Atrocious, abysmal, awful . . .

ATROCIOUS, abysmal, awful - and that is just the A's.You could go through the whole alphabet in your thesaurus looking for the right adjective to sum this game up but the result would be the same - it was just not good enough.

By Derek Davis

ATROCIOUS, abysmal, awful - and that is just the A's.

You could go through the whole alphabet in your thesaurus looking for the right adjective to sum this game up but the result would be the same - it was just not good enough.

Insipid Ipswich did not even get a shot on target, which is lamentable enough, but the apparent lack of fight and ideas compounded what was already a poor showing.

Last season's defeat at home by Watford heralded a sequence that eventually saw table-topping Ipswich fail to win promotion. It can only be hoped that this loss does not spark a similar downward spiral that could prove even more costly.

There is no doubt every single Town player wanted to do well. Each one wanted the three points and a better performance than the one against Coventry, which was better than the abject display at Reading, but the truth is all but a couple of them failed miserably.

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Sito Castro was head and shoulders above the others in the outfield, with a virtually mistake-free game and a focused and well-drilled performance against the Championship's fastest rising star, Ashley Young.

It was only when the 20-year-old, brought through the Watford youth system, moved in from the left wing, did he score and, even then, after Shane Supple had made a wonder save from a Marlon King header.

Supple was the only other good Town player on show and he had a less-than-confident start to the game.

The 18-year-old Republic of Ireland youth keeper also made a fantastic save to push away a Darius Henderson downward header at the base of a post and showed confident handling and a commanding presence.

Supple was drafted in just 30 minutes before kick-off after Lewis Price tried his absolute hardest to get through the warm-up but a heavy cold eventually got the better of him.

Darren Currie buzzed around to decent effect in the first half. He epitomised his work ethic by providing the touch for Jay McEveley to send in a cross and was then back defending when Watford immediately countered.

He also fired a shot across goal that had on-loan Manchester United keeper Ben Foster scrambling along his line but otherwise the Watford goal was rarely threatened.

Foster's most difficult moment came when he had to stretch to catch a Clarke Carlisle back-header, which looked as if it might loop over his arms.

He also got down smartly at the feet of hard-working Adam Proudlock a couple of times but always looked in control.

For the most part, it was Watford who set the tempo and kept Supple and the Blues defence on the back foot. The Blues midfield looked woefully inadequate against a Watford side who showed more effort and enthusiasm.

Like a 100-metre runner who tries too hard, and gets all tense instead of moving effortlessly into full stride, the Blues players looked out of sorts.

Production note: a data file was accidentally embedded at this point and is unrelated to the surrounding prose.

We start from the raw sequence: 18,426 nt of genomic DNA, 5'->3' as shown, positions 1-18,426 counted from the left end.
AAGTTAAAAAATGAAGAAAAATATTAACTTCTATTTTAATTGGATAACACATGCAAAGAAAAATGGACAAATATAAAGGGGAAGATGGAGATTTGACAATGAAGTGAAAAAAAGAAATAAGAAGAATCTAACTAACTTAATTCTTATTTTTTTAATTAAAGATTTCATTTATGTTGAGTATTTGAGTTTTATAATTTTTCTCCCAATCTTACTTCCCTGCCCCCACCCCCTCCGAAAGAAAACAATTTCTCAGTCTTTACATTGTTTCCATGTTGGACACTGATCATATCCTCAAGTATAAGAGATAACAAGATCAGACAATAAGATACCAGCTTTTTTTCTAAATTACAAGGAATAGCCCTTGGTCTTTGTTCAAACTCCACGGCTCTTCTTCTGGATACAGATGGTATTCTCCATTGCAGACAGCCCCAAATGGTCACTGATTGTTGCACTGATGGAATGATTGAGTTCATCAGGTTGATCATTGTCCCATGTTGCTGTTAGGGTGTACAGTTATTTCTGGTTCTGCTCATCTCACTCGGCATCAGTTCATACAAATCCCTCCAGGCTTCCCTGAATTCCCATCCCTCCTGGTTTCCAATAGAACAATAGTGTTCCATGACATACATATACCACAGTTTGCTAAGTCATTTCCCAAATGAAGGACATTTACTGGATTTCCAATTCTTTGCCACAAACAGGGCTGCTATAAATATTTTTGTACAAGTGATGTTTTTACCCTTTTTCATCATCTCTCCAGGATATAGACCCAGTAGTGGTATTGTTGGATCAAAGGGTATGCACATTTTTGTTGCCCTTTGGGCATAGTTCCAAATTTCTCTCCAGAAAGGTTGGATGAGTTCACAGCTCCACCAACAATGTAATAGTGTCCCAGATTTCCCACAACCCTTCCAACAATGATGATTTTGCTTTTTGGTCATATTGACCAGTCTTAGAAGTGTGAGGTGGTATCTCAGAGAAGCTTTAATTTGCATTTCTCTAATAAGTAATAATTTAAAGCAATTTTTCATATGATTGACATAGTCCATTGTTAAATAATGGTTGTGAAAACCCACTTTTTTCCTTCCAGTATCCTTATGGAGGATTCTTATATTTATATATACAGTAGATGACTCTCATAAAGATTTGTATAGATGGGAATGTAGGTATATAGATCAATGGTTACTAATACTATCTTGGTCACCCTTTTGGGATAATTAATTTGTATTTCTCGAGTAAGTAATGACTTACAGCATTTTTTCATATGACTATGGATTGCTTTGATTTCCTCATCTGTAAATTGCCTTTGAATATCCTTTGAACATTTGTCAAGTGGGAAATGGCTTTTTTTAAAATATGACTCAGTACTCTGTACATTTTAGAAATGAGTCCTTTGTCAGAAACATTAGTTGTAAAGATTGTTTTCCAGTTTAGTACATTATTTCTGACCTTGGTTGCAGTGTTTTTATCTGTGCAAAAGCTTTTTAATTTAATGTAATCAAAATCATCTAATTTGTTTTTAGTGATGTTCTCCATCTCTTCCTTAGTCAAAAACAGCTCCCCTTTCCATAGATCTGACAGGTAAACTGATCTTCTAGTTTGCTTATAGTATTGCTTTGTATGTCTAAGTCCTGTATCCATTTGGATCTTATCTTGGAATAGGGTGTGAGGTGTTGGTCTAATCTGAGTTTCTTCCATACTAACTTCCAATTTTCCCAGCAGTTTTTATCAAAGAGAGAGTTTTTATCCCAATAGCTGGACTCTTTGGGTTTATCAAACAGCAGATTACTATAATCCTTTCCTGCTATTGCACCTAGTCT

Losing the in-form Kevin Horlock and Owen Garvan did not help and the nervousness of the crowd seems to have had a detrimental effect on the players, whose confidence appears to drain away as soon as things get uncomfortable.

Adrian Boothroyd's side had not won in seven outings before arriving at Portman Road but he had them organised, upbeat and, while the Town midfield looked pedestrian and devoid of incisive ideas, Watford were bristling with movement and endeavour.

Both sides were guilty of sloppy passing early on but Watford settled soonest, with Carlisle getting forward with dangerous intent, Young threatening from set pieces and Henderson scorning a good chance after Watford won four headers in succession inside the box.

There was one bright moment in the first half when Currie, Matt Richards and McEveley combined to break forward but Proudlock's left-footed shot went wide.

Skipper Jim Magilton was very quiet but did put in a lovely low cross for Richards but he completely miscued his effort and the ball went through his leg.

Currie provided a touch for McEveley to send in a cross and was then deep to head the ball back to his own keeper from the counter.

But Town's midfield was being overrun, and the defence was creaking, and 10 minutes after the break it cracked.

Paul Devlin delivered a deep cross from the right wing and King rose high above the defence to head down. He was denied by an excellent save by Supple, who pushed the ball up onto crossbar but Young was unmarked to stoop and head in from four yards.

It was Young's ninth goal in 16 games for Watford, who moved back into the top six.

Supple made another brilliant stop when Lloyd Doyley crossed and Henderson headed down, only for the teenage keeper to scoop away at the base of a post.

He did well to keep the score down but there looked little wrong with a Jay Demerit header from a corner that rocketed in but, fortunately for Town, the referee ruled it out for an alleged push.

It made no difference, and even just the one goal defeat could not disguise that this was a worryingly weary and woeful Town performance.

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